Understanding what Surface 2 really is and what’s not

Surface 2 on ARM and running Windows RT 8.1

Microsoft recently introduced a new version of Surface RT, which now is simply called “Surface 2”. The tablet isn’t just an upgrade, but it’s a revamp from the previous version; the Surface team has done an incredible job making the device thinner, lighter, and a lot faster (for the full tech specifications, check out this article). And even though the Windows RT 8.1 tablet has improved dramatically, let’s not make the same mistake twice and let’s clarify what this device is and what is not.

Right out of the bat you should understand that Microsoft isn’t reinventing the wheel here and many of the concerns from past aren’t changing. Surface 2 will continue to be only a companion device and not a laptop or a PC replacement.

SEE ALSO: Microsoft launches Surface 2: pricing, specs, and accessories

The new tablet still based on ARM-chipset (Nvidia Tegra 4 to be exact) and runs Windows RT 8.1. Basically all this means that because Surface 2 runs a stripped down version of the operating system, traditional Windows desktop applications, such as Photoshop, iTunes, Google Chrome, etc., won’t work in the new version, just for the simple reason that those applications run on x86/x64 Intel and AMD processors. The only apps you’ll be able to install are the ones specifically designed for Windows RT 8.1 and you can only install them through the Windows Store.

Talking about the Windows Store is important to note that when Microsoft launched the original Surface RT back in 2012, the store only had 10,000 apps, fast forward to today, there is more than 100,000 apps and more big brands are coming soon, such as Facebook and Flipboard. So pretty much all the apps you use on your phone or other mobile devices, you’ll find them in the store.

For those wondering, the software giant will continue its support with Windows RT for ARM because it enables cheaper software price point and devices on ARM-based chipsets have better battery life. It also helps to PC makers to ship tablets without bloatware and Windows RT is less susceptible to viruses.

For all these reasons, if you want a tablet that is powerful and can be used as a PC replacement. You’ll be better off getting a Surface Pro 2 64GB or 256GB (why this particular choices? Because one will give you 4GB and the other 8GB of RAM).

This has been a bumpy ride for Microsoft, Surface RT hasn’t been selling well since day one and many people even accused the company on lack of communication with customers on what they were really getting with Surface RT. Now the company seems to be doing things a bit differently, for example, Surface Pro 2 was introduced first at the New York City launch event — which if you remember from the first launch, the company released Surface RT first and Surface Pro three months later, something that many people thought was a big mistake –, and both Windows 8.1 devices will be released at the same time on October 22nd.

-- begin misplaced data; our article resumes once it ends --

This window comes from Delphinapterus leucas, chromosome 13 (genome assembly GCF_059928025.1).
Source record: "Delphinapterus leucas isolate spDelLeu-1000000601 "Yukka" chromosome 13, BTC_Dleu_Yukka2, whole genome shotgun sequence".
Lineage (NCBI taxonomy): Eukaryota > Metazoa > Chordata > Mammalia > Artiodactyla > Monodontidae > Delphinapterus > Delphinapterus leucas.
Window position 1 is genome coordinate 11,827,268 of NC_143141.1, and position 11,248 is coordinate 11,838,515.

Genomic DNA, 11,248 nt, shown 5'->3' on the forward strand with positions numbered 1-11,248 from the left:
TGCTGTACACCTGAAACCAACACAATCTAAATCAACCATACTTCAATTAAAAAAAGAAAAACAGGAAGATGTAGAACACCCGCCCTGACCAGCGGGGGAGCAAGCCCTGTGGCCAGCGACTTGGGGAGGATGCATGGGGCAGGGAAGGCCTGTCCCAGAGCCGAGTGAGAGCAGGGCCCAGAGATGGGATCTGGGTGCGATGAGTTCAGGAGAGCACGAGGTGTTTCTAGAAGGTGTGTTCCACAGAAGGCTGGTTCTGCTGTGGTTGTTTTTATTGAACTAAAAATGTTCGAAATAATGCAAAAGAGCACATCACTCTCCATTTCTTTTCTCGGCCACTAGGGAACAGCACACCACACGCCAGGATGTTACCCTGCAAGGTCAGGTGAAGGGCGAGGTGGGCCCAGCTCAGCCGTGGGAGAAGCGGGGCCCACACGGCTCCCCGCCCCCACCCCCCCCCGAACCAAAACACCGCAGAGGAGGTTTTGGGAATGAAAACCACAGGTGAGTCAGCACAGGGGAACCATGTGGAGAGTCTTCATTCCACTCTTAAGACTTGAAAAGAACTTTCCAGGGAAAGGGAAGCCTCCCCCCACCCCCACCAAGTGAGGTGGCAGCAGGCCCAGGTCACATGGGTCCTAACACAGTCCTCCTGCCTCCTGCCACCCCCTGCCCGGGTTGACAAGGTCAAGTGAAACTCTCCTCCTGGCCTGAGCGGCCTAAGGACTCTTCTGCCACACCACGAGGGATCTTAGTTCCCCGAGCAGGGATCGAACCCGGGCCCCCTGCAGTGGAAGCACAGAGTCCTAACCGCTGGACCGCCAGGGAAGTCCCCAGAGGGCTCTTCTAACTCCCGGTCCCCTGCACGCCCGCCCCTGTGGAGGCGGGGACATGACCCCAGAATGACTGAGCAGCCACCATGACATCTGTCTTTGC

Lastly, another important change to pay attention to is that the “RT” suffix does not appear anymore in the “Surface 2” name. Microsoft is even trying to erase the “RT” suffix from the original Surface (you can see this at the Microsoft Store online page when trying to pre-order one of the new tablets). These two subtle changes may confuse some people, but be advised that both Surface and Surface 2 run Windows RT 8.1, which is not the full version of Windows 8.1.

What do you think about Microsoft’s latest tablet?

About the author

Mauro Huculak is a Windows expert and the Editor-in-Chief who started Pureinfotech in 2010 as an independent online publication. He is also been a Windows Central contributor for nearly a decade. Mauro has over 12 years of experience writing comprehensive guides and creating professional videos about Windows, software, and related technologies, including Android and Linux. Before becoming a technology writer, he was an IT administrator for seven years. In total, Mauro has over 20 years of combined experience in technology. Throughout his career, he achieved different professional certifications from Microsoft (MSCA), Cisco (CCNP), VMware (VCP), and CompTIA (A+ and Network+), and he has been recognized as a Microsoft MVP for many years. You can follow him on X (Twitter), YouTube, LinkedIn and About.me.